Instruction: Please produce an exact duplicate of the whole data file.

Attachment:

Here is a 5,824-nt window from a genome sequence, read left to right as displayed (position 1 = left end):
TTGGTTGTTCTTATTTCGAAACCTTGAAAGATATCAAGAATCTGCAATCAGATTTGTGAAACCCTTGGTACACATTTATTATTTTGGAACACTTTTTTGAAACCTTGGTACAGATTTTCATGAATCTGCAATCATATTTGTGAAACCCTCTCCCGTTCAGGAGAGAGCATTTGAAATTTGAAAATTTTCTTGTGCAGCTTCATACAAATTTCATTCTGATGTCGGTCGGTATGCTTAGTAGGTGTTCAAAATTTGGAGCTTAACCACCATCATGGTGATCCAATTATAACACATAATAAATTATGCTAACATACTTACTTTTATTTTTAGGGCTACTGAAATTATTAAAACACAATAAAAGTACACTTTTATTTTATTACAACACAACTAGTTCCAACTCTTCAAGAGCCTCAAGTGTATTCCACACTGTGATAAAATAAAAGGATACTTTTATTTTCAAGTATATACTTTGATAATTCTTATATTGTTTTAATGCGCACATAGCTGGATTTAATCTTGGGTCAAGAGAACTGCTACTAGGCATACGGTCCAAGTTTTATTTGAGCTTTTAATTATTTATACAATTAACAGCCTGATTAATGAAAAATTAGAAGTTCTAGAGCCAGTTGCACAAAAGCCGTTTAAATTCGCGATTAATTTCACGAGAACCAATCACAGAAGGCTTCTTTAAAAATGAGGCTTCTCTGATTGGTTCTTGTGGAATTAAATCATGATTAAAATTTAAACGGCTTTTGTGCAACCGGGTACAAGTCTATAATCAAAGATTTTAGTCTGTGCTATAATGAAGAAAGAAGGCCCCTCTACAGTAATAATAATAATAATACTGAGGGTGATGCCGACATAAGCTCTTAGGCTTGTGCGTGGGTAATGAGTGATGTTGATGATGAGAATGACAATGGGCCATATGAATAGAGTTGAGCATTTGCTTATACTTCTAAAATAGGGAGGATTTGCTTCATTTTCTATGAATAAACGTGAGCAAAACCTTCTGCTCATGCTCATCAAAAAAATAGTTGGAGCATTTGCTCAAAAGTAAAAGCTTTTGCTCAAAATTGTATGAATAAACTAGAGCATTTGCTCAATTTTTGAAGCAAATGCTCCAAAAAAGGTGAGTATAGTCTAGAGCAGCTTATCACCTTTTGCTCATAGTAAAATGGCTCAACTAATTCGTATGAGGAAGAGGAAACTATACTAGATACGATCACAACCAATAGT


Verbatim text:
Here is a 5,824-nt window from a genome sequence, read left to right as displayed (position 1 = left end):
TTGGTTGTTCTTATTTCGAAACCTTGAAAGATATCAAGAATCTGCAATCAGATTTGTGAAACCCTTGGTACACATTTATTATTTTGGAACACTTTTTTGAAACCTTGGTACAGATTTTCATGAATCTGCAATCATATTTGTGAAACCCTCTCCCGTTCAGGAGAGAGCATTTGAAATTTGAAAATTTTCTTGTGCAGCTTCATACAAATTTCATTCTGATGTCGGTCGGTATGCTTAGTAGGTGTTCAAAATTTGGAGCTTAACCACCATCATGGTGATCCAATTATAACACATAATAAATTATGCTAACATACTTACTTTTATTTTTAGGGCTACTGAAATTATTAAAACACAATAAAAGTACACTTTTATTTTATTACAACACAACTAGTTCCAACTCTTCAAGAGCCTCAAGTGTATTCCACACTGTGATAAAATAAAAGGATACTTTTATTTTCAAGTATATACTTTGATAATTCTTATATTGTTTTAATGCGCACATAGCTGGATTTAATCTTGGGTCAAGAGAACTGCTACTAGGCATACGGTCCAAGTTTTATTTGAGCTTTTAATTATTTATACAATTAACAGCCTGATTAATGAAAAATTAGAAGTTCTAGAGCCAGTTGCACAAAAGCCGTTTAAATTCGCGATTAATTTCACGAGAACCAATCACAGAAGGCTTCTTTAAAAATGAGGCTTCTCTGATTGGTTCTTGTGGAATTAAATCATGATTAAAATTTAAACGGCTTTTGTGCAACCGGGTACAAGTCTATAATCAAAGATTTTAGTCTGTGCTATAATGAAGAAAGAAGGCCCCTCTACAGTAATAATAATAATAATACTGAGGGTGATGCCGACATAAGCTCTTAGGCTTGTGCGTGGGTAATGAGTGATGTTGATGATGAGAATGACAATGGGCCATATGAATAGAGTTGAGCATTTGCTTATACTTCTAAAATAGGGAGGATTTGCTTCATTTTCTATGAATAAACGTGAGCAAAACCTTCTGCTCATGCTCATCAAAAAAATAGTTGGAGCATTTGCTCAAAAGTAAAAGCTTTTGCTCAAAATTGTATGAATAAACTAGAGCATTTGCTCAATTTTTGAAGCAAATGCTCCAAAAAAGGTGAGTATAGTCTAGAGCAGCTTATCACCTTTTGCTCATAGTAAAATGGCTCAACTAATTCGTATGAGGAAGAGGAAACTATACTAGATACGATCACAACCAATAGT